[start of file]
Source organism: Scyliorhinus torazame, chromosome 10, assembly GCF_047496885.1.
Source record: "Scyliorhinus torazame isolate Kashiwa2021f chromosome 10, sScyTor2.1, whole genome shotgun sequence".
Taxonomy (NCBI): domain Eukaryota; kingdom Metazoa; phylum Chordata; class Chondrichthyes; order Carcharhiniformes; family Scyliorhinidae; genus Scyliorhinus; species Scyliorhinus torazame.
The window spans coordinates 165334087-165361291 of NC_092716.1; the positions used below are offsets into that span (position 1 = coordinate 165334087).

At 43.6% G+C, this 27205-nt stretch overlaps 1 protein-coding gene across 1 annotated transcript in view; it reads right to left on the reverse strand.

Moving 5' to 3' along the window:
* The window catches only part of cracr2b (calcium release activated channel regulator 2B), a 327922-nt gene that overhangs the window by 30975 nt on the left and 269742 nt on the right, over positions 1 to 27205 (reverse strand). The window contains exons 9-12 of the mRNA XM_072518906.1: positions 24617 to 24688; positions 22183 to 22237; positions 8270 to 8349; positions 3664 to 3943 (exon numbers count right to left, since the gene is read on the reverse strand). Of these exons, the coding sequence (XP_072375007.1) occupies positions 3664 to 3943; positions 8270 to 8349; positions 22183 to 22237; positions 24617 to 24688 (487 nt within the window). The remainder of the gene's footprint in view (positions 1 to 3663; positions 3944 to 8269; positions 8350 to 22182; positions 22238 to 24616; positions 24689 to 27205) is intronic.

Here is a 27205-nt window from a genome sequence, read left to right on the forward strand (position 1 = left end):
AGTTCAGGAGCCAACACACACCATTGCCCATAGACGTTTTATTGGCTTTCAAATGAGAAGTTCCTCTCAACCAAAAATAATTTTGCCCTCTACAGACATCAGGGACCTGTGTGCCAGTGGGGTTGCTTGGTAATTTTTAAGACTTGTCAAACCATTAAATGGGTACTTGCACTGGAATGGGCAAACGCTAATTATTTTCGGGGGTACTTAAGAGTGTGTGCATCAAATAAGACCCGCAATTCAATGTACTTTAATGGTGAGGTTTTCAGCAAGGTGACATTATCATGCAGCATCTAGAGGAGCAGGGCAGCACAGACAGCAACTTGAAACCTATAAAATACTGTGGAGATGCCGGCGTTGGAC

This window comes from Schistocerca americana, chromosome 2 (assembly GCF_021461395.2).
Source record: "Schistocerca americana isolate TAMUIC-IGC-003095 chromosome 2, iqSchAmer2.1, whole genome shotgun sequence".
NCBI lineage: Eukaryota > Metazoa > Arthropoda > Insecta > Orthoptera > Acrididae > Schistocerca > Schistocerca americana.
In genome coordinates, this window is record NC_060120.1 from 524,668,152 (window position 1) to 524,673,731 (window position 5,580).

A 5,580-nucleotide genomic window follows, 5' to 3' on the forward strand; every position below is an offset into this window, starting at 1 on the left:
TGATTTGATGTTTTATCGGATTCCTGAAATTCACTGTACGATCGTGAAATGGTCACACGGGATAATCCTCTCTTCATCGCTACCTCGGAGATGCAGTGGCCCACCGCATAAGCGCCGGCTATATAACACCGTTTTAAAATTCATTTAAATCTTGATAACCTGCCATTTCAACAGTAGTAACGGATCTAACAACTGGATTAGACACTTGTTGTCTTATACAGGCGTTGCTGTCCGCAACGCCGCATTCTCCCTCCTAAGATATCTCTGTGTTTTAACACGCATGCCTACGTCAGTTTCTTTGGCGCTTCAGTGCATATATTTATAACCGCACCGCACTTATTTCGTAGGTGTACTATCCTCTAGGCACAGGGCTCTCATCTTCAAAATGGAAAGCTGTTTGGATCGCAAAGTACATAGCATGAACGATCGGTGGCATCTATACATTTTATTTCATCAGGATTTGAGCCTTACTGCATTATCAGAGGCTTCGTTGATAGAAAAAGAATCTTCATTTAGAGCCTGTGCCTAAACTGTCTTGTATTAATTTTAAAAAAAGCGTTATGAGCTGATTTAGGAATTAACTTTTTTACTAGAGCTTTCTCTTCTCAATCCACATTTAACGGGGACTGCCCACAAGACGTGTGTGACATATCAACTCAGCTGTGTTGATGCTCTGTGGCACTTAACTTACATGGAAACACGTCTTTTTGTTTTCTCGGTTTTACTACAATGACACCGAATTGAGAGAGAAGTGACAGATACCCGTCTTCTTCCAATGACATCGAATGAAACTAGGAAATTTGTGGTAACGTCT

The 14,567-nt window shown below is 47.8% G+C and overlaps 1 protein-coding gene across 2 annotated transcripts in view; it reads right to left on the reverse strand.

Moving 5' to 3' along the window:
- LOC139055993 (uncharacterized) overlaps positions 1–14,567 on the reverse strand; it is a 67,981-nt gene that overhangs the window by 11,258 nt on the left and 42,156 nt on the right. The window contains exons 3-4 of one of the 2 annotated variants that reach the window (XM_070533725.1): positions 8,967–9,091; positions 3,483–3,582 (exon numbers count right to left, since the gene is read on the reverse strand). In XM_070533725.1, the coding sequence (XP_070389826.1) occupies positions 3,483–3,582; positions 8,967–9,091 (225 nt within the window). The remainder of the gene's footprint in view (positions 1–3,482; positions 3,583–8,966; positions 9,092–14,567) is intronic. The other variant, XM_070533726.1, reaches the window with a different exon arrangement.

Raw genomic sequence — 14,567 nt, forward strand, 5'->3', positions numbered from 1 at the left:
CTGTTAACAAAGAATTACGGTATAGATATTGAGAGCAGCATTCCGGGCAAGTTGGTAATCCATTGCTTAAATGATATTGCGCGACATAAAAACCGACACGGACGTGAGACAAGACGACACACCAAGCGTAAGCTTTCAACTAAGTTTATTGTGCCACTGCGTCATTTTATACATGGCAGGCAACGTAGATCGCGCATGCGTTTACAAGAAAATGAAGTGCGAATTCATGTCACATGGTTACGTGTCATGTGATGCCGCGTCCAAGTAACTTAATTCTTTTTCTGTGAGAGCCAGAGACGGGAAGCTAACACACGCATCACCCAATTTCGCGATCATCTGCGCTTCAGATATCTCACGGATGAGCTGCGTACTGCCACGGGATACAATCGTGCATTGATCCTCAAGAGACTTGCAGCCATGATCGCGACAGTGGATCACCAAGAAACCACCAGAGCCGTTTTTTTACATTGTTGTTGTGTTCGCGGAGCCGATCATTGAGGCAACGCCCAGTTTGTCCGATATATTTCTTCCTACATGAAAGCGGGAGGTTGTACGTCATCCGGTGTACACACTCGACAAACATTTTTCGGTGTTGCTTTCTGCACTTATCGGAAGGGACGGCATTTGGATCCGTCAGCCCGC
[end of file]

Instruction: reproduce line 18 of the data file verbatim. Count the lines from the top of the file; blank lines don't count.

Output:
- LOC139055993 (uncharacterized) overlaps positions 1–14,567 on the reverse strand; it is a 67,981-nt gene that overhangs the window by 11,258 nt on the left and 42,156 nt on the right. The window contains exons 3-4 of one of the 2 annotated variants that reach the window (XM_070533725.1): positions 8,967–9,091; positions 3,483–3,582 (exon numbers count right to left, since the gene is read on the reverse strand). In XM_070533725.1, the coding sequence (XP_070389826.1) occupies positions 3,483–3,582; positions 8,967–9,091 (225 nt within the window). The remainder of the gene's footprint in view (positions 1–3,482; positions 3,583–8,966; positions 9,092–14,567) is intronic. The other variant, XM_070533726.1, reaches the window with a different exon arrangement.